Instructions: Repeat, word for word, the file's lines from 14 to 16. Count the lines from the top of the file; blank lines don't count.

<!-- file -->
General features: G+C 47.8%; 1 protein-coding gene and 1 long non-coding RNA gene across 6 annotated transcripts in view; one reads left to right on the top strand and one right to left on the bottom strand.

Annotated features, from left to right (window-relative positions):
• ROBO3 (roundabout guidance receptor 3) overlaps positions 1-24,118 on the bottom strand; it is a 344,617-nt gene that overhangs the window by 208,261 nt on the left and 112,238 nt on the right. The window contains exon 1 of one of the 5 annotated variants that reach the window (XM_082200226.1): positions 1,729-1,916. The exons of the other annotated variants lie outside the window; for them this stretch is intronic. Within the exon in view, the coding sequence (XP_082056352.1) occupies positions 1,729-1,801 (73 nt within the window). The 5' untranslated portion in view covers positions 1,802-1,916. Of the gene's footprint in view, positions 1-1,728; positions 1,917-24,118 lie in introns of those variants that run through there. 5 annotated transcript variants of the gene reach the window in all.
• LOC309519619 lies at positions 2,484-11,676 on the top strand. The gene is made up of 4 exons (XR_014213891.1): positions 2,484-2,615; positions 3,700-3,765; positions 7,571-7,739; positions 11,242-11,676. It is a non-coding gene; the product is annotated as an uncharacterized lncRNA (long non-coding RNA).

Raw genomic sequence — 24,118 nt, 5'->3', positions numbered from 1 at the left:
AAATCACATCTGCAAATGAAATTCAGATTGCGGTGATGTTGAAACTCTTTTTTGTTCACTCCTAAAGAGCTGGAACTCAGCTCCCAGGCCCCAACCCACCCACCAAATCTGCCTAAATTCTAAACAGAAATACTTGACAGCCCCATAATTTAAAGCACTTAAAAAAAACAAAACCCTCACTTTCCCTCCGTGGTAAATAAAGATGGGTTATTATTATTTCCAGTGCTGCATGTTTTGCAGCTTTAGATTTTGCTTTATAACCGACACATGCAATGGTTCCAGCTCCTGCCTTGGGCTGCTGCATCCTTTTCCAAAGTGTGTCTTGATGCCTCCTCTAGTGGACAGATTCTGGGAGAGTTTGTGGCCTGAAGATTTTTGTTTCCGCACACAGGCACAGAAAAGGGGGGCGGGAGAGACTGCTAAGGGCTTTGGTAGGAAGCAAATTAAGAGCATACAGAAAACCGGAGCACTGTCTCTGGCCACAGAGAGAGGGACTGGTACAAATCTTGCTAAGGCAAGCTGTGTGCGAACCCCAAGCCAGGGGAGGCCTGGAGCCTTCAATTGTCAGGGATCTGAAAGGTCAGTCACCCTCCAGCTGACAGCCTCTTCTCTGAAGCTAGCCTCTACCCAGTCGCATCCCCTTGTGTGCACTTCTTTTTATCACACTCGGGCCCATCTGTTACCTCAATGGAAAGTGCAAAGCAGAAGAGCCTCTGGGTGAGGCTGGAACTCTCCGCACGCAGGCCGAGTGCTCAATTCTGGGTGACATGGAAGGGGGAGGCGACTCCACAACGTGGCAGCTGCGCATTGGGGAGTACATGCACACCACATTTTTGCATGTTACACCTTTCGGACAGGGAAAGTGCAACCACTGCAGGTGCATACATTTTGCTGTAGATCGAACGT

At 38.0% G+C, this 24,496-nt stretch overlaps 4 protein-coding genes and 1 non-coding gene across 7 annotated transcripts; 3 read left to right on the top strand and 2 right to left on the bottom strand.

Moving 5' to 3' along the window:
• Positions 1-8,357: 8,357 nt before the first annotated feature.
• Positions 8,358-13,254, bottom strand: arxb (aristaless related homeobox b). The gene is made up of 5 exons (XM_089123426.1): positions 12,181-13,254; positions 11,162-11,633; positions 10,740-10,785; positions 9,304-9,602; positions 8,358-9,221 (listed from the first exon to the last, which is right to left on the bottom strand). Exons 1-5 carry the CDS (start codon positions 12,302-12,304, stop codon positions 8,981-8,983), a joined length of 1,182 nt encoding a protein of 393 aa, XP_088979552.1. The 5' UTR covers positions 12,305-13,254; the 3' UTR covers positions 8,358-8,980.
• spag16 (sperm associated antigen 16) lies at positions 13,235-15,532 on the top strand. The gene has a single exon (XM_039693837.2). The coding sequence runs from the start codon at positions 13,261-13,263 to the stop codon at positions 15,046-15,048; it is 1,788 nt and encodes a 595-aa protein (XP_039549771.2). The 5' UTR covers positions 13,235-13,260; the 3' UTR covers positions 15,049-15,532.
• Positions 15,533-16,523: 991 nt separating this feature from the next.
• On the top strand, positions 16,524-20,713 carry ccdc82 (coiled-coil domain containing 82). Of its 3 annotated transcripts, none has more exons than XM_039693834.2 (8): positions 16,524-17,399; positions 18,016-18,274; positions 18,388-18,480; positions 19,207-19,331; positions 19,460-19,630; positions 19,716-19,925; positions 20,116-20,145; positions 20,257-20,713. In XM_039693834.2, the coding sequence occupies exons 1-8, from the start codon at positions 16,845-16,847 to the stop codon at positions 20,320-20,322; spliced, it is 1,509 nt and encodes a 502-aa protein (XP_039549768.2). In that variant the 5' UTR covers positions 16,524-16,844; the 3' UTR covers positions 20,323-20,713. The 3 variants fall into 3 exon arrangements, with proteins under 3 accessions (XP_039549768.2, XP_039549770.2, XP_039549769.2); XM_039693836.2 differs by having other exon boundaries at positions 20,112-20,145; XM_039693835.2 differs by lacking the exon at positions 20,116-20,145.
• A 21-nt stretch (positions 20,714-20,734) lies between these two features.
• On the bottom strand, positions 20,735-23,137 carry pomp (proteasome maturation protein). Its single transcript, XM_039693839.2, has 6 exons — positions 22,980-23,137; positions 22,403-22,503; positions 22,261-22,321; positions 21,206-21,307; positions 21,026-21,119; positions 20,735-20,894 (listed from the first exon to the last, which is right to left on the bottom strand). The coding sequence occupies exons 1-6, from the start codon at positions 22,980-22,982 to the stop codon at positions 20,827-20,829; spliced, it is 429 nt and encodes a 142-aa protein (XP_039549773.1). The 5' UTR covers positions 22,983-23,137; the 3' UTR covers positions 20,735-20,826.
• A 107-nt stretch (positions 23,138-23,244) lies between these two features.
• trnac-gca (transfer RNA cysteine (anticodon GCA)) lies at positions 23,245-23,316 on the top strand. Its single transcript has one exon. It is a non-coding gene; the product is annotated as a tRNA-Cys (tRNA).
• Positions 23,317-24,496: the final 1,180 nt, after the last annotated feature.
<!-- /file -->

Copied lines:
• A 21-nt stretch (positions 20,714-20,734) lies between these two features.
• On the bottom strand, positions 20,735-23,137 carry pomp (proteasome maturation protein). Its single transcript, XM_039693839.2, has 6 exons — positions 22,980-23,137; positions 22,403-22,503; positions 22,261-22,321; positions 21,206-21,307; positions 21,026-21,119; positions 20,735-20,894 (listed from the first exon to the last, which is right to left on the bottom strand). The coding sequence occupies exons 1-6, from the start codon at positions 22,980-22,982 to the stop codon at positions 20,827-20,829; spliced, it is 429 nt and encodes a 142-aa protein (XP_039549773.1). The 5' UTR covers positions 22,983-23,137; the 3' UTR covers positions 20,735-20,826.
• A 107-nt stretch (positions 23,138-23,244) lies between these two features.